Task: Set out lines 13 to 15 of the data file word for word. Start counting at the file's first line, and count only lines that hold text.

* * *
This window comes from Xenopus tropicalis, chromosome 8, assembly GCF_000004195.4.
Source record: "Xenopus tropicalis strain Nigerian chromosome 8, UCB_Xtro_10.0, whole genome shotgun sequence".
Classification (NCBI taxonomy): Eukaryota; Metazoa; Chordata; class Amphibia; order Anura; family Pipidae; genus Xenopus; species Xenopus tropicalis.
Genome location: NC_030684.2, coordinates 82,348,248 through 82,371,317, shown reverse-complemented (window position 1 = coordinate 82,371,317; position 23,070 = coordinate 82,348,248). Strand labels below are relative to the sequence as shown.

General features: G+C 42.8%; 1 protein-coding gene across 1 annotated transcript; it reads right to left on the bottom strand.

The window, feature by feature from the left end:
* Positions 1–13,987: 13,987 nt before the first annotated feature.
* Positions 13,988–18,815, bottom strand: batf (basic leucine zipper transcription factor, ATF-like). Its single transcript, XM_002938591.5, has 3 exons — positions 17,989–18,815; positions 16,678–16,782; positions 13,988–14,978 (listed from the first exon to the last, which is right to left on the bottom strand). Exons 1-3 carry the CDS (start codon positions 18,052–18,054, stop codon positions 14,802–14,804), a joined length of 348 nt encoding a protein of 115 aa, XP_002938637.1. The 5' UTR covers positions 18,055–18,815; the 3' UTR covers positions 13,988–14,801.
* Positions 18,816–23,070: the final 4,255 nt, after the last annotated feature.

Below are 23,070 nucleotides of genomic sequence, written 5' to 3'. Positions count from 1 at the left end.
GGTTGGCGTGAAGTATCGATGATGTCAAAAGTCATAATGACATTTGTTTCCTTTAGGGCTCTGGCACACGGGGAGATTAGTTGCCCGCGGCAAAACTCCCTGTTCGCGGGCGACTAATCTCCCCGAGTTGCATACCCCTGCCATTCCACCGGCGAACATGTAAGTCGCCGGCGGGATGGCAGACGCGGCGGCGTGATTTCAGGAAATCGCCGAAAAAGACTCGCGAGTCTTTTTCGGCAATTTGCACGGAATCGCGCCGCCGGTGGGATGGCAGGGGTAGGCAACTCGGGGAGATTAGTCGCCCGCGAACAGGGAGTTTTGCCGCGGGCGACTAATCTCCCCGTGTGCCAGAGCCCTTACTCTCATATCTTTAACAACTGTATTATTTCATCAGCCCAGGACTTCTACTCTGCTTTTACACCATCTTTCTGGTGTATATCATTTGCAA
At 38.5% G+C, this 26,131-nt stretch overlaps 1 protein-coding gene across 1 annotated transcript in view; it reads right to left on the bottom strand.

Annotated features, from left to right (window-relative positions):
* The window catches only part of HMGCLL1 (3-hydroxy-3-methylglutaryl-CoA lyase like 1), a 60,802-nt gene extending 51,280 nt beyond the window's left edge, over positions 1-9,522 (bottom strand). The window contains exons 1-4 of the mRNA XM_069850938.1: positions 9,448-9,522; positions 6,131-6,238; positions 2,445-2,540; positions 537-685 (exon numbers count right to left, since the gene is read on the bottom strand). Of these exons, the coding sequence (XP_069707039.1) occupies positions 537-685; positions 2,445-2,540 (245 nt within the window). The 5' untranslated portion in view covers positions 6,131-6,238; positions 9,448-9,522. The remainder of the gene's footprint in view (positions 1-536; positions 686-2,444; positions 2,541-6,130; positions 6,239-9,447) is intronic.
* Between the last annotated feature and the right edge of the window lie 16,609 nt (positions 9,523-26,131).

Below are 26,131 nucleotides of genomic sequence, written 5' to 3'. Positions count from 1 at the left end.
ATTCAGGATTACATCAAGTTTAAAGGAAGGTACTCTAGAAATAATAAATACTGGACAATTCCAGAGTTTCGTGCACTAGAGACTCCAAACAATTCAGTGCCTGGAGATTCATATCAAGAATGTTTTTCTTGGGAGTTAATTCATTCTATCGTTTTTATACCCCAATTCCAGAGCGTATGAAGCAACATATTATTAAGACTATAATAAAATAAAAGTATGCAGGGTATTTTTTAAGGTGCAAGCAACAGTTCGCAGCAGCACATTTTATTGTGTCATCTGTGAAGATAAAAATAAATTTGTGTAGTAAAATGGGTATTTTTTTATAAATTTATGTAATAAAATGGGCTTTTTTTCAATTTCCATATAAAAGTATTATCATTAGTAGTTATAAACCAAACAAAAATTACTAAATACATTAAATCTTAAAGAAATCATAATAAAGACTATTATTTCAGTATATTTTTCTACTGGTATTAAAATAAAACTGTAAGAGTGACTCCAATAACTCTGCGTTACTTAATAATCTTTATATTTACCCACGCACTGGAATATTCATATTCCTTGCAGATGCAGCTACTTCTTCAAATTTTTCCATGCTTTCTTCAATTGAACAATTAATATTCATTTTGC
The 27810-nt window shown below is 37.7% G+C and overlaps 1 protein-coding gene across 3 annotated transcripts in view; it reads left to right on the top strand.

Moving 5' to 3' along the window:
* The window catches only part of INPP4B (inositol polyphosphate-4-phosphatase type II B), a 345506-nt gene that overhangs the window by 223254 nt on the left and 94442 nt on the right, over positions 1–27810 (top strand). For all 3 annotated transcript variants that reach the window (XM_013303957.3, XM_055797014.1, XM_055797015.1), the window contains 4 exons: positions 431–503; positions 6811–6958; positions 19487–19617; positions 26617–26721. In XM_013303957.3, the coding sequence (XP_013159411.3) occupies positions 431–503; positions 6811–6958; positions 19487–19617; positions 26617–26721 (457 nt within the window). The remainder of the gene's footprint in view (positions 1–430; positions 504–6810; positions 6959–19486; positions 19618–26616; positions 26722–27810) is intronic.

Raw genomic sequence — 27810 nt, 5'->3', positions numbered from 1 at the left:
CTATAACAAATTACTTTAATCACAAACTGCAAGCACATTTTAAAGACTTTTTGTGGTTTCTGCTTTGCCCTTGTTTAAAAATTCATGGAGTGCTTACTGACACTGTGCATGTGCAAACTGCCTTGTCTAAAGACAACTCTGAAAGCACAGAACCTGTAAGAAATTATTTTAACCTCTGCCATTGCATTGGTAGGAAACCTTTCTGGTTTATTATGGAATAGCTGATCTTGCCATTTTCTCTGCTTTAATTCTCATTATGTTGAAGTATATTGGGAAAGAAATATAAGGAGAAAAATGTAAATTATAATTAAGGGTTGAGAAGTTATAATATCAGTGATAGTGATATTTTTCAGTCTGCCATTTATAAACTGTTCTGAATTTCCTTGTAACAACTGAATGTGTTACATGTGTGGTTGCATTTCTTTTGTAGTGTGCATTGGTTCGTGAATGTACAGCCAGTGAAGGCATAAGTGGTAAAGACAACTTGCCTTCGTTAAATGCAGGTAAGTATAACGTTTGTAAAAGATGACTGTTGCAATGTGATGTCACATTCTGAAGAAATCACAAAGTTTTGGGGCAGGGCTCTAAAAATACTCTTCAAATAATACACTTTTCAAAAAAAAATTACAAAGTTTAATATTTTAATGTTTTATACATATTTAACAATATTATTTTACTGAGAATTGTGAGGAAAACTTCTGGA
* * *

Annotated features, from left to right (window-relative positions):
* The window catches only part of HMGCLL1 (3-hydroxy-3-methylglutaryl-CoA lyase like 1), a 60,802-nt gene extending 51,280 nt beyond the window's left edge, over positions 1-9,522 (bottom strand). The window contains exons 1-4 of the mRNA XM_069850938.1: positions 9,448-9,522; positions 6,131-6,238; positions 2,445-2,540; positions 537-685 (exon numbers count right to left, since the gene is read on the bottom strand). Of these exons, the coding sequence (XP_069707039.1) occupies positions 537-685; positions 2,445-2,540 (245 nt within the window). The 5' untranslated portion in view covers positions 6,131-6,238; positions 9,448-9,522. The remainder of the gene's footprint in view (positions 1-536; positions 686-2,444; positions 2,541-6,130; positions 6,239-9,447) is intronic.
* Between the last annotated feature and the right edge of the window lie 16,609 nt (positions 9,523-26,131).